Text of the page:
Luke Bryan on the Impact Of His 'Love Who You Love' Lyric (Exclusive)

“I believe you love who you love / Ain’t nothing you should ever be ashamed of.”

That’s a line off of Luke Bryan’s song “Most People Are Good,” from his most recent album, What Makes You Country, and the celebrated singer says it makes him proud to see his fans singing along from the audience while he’s performing on stage.

ET’s Kevin Frazier caught up with Bryan at Dodger Stadium on Saturday, where he became the first country artist to ever perform at the historic baseball stadium, as part of his What Makes You Country XL Stadium Sized Tour, and the 42-year-old singer opened up on the power of the song’s inclusive message.

“I thought about every level of humanity and what that [lyric] does. I felt like it could be translated and taken in so many ways and people we’re gonna hear that and hear a country music artist do it and go, ‘unbelievable,'” Bryan said, reflecting on the impact he felt the song would have.

Now, the singer said he gets a great deal of joy out of seeing how passionate and enthusiastic his fans are about the message and meaning of the tune.

“I’ve said it many times, but every line of that song has a tremendous purpose and a tremendous beauty to it,” Bryan said. “I’m watching people sing that together, I’m watching country fans sing that together, it makes me proud. It makes me proud that I could find a song, record a song and perform it [and be] making a difference out there in the world.”

While Bryan says he appreciates the positive response he’s gotten from the country music community for his song, he said that the message in the lyrics transcend the musical genre they are presented in.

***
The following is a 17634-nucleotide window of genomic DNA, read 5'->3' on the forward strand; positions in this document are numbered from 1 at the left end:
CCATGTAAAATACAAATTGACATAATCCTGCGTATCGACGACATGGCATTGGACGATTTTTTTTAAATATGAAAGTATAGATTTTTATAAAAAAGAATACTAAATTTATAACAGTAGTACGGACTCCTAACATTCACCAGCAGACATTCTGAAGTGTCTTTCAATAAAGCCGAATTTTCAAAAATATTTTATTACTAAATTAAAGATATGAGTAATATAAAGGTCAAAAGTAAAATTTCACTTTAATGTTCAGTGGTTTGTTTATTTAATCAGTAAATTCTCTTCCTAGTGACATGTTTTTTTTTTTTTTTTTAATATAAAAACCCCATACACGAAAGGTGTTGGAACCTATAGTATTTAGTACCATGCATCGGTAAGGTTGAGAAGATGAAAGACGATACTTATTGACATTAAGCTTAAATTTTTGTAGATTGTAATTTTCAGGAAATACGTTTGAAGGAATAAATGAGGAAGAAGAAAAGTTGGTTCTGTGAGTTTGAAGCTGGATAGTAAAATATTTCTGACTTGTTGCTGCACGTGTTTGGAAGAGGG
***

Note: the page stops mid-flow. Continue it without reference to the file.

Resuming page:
“It’s just a special song,” he shared. “It’s not about whether a county music artist did it. Whoever would’ve performed that song, I think it would’ve touched a lot of people.”

While Bryan’s new music, which has blended various musical genres including hip-hop and rock, has received some pushback from some of his country fans, the singer says that any form of experimentation will be met with criticism, but you can’t be afraid to make your own art.

“I think if you’re gonna blaze your own trail [in] any form of putting yourself out there, you know, you’re not gonna make everybody happy,” Bryan said. “You have to be a little bit polarized, you can’t be cookie cutter.”

The singer said he’s “really really happy” with the work he’s created and the impact it’s having, and pointed to the massive crowd at Dodger Stadium, in the heart of Los Angeles, as a “direct reflection of bringing everybody to the party.”

For Bryan, playing at Dodger Stadium — which has been home to some of the most iconic concerts in music history — is an amazing experience.

“It’s one of the most iconic sports venues in the world,” Bryan said. “I saw the Braves and the Dodgers play here probably 12 years ago, and then to be here now… I remember sitting behind home plate looking up at the hills back here and I was just like, ‘God, this is beautiful.’ I don’t even know if I’d ever even been to LA at the time.”

“And now, to come back… I mean life doesn’t get any better,” he added. “My thing is never take a second for granted and just get out there and absorb those fans. Absorb the moment of Dodger Stadium. Look around, take in the air, take in the sky and hopefully have a big time.”

Byran’s What Makes You Country XL Stadium Sized Tour continues through North America until wrapping up with a performance at Ford Field in Detroit, Michigan, on Oct. 26.

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